In the earlier al-mu ‘rib, Abu Hamid clearly distinguishes between Rome (Rumiyya al-‘uzma) and Constantinople (al-Qustantiniyya), placing Hungary in the area between both cities.ю In this account, Constantinople is ruled by the ‘master of Constantinople’ and ‘ruler of the Rum’ (malik al-Rum).88 The later description of Rome in the tuhfat al-albab seems to conflate Rome with Constantinople. Here Abu Hamid claims that Rome (Rumiyya, Rumiyya al- ‘uzma) was surrounded by the Black Sea (al-bahr al-aswad), a description that applies to Constantinople^ Then again, he asserts that the city was ruled by a person of overriding importance for Christians whose position was equivalent to that of the caliph. This description applies to the pope rather than to the Byzantine emperor.          Abu Hamid’s portrayal of Rome in the tuhfat al-albab, allegedly, is based on the testimony of Hungarian Muslims who had visited the city.91 According to a rather obscure passage, they dissuaded him from travelling to Rome because of political tensions in the city, claiming that several princes (al-umara) were involved in a territorial fight which ‘the supreme ruler’ (al-malik al-akbar) was not able to calm.92 According to Cesare Dubler, this concurs with the fact that pope Eugene III (sed. 1145-53) had difficulties dealing with the local Roman aristocracy led by Arnold of Brescia and consequently only spent one-eighth of his papacy in Rome73 However, considering that the ‘supreme ruler’ allegedly married his daughter to the brother of the Hungarian king, Abu H amid is probably referring to the Byzantine emperor rather than the pope in this context^4
In spite of these incongruities, Abu H amid’s works suggest very strongly that information about Rome and the pope was available to Hungarian Muslims and, thanks to their relations with the Islamic Middle East, to the latter also. This is confirmed by the geographer Yaqut (d. 626/1229). He recounts that he encountered a group of blond and fair-skinned H anafi Muslims in Aleppo who defined themselves as ‘al-Bashghardiyya’. One of them explained that they were from the realm of a Frankish people called ‘al-Hunkar’ which bordered on the lands of the pope in the south, information that is followed by Yaqut’s definition of the pope’s position within Christendom.^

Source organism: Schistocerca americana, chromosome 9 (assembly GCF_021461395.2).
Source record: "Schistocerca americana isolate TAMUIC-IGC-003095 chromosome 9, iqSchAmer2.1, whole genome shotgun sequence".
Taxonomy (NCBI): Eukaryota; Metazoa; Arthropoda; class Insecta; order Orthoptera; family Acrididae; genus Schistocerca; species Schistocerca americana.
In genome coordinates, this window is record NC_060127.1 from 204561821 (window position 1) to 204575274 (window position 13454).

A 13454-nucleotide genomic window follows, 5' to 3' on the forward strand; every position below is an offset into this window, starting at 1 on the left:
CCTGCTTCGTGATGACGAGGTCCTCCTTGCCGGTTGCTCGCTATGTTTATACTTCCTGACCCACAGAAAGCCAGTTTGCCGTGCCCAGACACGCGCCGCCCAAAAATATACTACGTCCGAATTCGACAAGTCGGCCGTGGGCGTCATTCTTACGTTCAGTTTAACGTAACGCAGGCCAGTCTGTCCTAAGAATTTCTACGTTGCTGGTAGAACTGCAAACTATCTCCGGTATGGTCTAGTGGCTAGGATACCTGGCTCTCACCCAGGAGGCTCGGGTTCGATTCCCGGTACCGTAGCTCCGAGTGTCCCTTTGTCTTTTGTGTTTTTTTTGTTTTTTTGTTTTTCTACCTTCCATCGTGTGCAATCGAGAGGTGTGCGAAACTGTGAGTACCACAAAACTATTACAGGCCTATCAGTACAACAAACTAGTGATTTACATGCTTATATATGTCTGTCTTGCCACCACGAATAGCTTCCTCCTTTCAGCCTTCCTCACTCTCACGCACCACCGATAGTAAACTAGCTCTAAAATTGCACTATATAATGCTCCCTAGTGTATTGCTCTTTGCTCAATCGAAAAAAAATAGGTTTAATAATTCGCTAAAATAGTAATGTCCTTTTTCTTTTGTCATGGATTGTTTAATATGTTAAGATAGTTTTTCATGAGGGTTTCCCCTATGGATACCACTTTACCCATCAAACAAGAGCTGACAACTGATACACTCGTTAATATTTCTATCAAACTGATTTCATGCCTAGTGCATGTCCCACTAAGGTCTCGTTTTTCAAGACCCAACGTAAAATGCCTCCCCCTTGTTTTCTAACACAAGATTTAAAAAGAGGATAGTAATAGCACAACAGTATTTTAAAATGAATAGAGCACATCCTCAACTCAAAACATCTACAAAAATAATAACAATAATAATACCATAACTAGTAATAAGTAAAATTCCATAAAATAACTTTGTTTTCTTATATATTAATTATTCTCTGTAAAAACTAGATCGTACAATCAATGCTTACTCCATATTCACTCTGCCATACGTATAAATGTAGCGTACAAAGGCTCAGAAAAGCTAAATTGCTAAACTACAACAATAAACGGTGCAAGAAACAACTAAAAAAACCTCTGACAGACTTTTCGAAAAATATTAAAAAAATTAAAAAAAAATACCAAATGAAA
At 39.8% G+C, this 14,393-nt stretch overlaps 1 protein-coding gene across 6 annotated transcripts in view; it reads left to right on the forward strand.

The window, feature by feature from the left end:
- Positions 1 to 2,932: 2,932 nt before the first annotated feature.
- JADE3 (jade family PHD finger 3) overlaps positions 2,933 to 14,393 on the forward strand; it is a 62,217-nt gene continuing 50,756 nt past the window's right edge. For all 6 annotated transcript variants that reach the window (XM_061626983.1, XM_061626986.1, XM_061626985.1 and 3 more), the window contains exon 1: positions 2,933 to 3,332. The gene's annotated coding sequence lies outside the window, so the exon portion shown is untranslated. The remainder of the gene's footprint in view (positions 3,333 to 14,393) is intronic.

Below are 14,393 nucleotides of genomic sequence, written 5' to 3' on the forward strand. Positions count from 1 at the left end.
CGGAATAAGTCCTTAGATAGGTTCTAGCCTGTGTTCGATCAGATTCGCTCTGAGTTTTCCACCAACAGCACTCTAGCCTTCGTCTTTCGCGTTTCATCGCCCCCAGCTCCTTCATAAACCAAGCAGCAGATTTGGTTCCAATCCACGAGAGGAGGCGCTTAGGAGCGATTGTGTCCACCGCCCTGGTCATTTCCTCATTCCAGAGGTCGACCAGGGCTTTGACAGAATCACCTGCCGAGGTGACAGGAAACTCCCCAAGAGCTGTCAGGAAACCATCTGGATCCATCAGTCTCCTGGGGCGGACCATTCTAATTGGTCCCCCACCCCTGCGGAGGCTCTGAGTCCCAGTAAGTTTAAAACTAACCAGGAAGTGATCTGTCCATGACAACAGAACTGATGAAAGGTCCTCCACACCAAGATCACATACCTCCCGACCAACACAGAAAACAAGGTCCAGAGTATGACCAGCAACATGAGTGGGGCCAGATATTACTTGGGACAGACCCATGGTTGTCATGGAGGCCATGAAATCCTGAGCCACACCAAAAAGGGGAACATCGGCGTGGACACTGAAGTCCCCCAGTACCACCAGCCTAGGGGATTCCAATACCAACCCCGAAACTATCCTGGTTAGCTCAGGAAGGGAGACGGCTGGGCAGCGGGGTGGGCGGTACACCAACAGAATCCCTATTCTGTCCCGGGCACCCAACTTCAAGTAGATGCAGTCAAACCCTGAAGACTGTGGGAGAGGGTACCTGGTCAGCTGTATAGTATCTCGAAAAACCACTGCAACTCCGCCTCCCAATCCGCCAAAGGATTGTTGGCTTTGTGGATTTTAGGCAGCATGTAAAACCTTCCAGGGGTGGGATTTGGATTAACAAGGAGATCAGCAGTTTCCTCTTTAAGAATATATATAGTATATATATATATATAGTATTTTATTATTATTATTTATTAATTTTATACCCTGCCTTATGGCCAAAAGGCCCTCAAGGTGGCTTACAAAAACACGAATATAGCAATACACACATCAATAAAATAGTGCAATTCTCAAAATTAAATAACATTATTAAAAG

-  75 On al-Idrisis sources, see Ducene, Poland (2008), p. 9; Ducene, ‘Sources’ (2012), pp. 128-30.
-  76 A citation taken from Ibn Hawqal, surat al-ard, ed. Kramers, p. 202.
-  77 al-Idrisi, Opus geographicum, ed. Bombaci et al., fasc. VII, pp. 751, 752: ‘wa-fi madinat Ruma
-  qasr al-malik al-musamma al-baba wa-laysa fawqa l-baba fawq fi l-qadr wa-l-muluk dunahuwa-yuqimunahu maqam al-bari’ jall wa-'azz yahkum bi-l-haqq wa-yataharra al-mazalim wa-yarfuqbi-l-du'afa’ wa-l-masakin wa-yanfi al-daym 'an al-muhtadamin wa-hukmuhu nafidh madin 'ala jami'muluk al-Rum wa-la yaqdir ahad minhum yarudd 'alayhi. wa-madinat Ruma akbar min an tusaf awyuhat bi-awsaf mahasinuha kathira wa-husna. wa-li-madinat Ruma bilad kathira wa-qawa'id mashhurafa-minha Awrat wa-Mal Malyar wa-Wastu wa-Mant Ya’ni wa-Qashtal.’
-  On Gregory VII’s ideas for church reform, see Cowdrey, Gregory VII (2004), pp. 495—583.
-  Holtzmann, ‘Rapporti’ (1958), pp. 20—35; Deer, Papsttum (1972); Morton, ‘Alexander II’(1975), pp. 362-82.
-  Historia diplomatica Friderici secundi, ed. Huillard-Breholles and de Albertis de Luynes, vol. 1,1,pp. 37^0: ‘Innocentius . . . universis Saracenis in Sicilia constitutis . . .’, esp. p. 38; cf. Taylor, Muslims (2005), p. 5.
-  Historia diplomatica Friderici secundi, ed. Huillard-Breholles and de Albertis de Luynes, vol. 1,1,pp. 118-20, 118: Archadio et universis Gaietis Antelle, Platane, Jaci, Celsi et omnibus Gaietis et Sar-racenis per Siciliam constitutis . . .’; cf. Taylor, Muslims (2005), pp. 5-7, 86.
-  82 Ibid., pp. 5-13.
-  E.g. al-HimyarI, al-rawd al-mictar, ed. Abbas, lemma ‘Lujara’, p. 514; al-YunInI, dhayl, s. ed.,vol. 3, AH 676, pp. 254—5. 84 On Muslims in Hungary and the two sources dealt with in the following paragraphs, see Lederer,‘Islam’ (1992), pp. 1-23; Berend, Gate (2001), pp. 64-8, 84-7, 237^4; Catlos, Muslims (2014),pp. 229-50.
-  Abu Hamid, tuhfa, ed. Ferrand, pp. 194—5; Abu Hamid, al-mu ‘rib, ed. Dubler, § 27—34,pp. 27—37; cf. Hrbek, ‘Bericht’ (1955), pp. 205—30; Dubler, Abu Hamid (1953), pp. 123—32.
-  Ibid., pp. 131—2.
-  87 Abu Hamid, al-mu rib, ed. Dubler, § 29, p. 29: ‘wa-tilka al-wilaya min Rumiyya al- ‘ uzma ilahadd Qustantlniyya’. There is another reference to Rome at ibid., § 34, p. 35.
-  Ibid., § 30, pp. 31—2. 89 Abu Hamid, tuhfa, ed. Ferrand, p. 193.
-  90 Ibid., p. 194: ‘wa-yusamma dhalika al-malik ‘ indihim al-malik al-rahim bi-manzilat al-khalifa fi
-  l-muslimin wa-jamf al-nasara yarji‘ una ila hukmihi wa-yutf una qawlahu.’
-  Ibid., pp. 194—5: ‘kuntu fi Bashghurd sanat khams wa-arba in wa-khamsimia kana bayniwa-bayna Rumiyya ayyam yasira wa-saaltu ba d al-muslimin alladhina yusafiruna ilayha mimman fiBashghurd ‘ an sifatiha fa-wusifa li ka-ma katabtuhu hahuna . . .’.
-  92 Ibid., pp. 194—5.
-  Dubler, Abu Hamid (1953), p. 234. Cf. Maleczek, ‘Eugen III’ (1989), pp. 78—80; Horn, Studien(1992), pp. 175-82.
-  Byzantine-Hungarian relations, including marital relations were intensive in this period. Cf. Stephenson, ‘Manuel I’ (1994), pp. 251-77; Vajay, ‘Prinzessinnen’ (1979), pp. 15-28.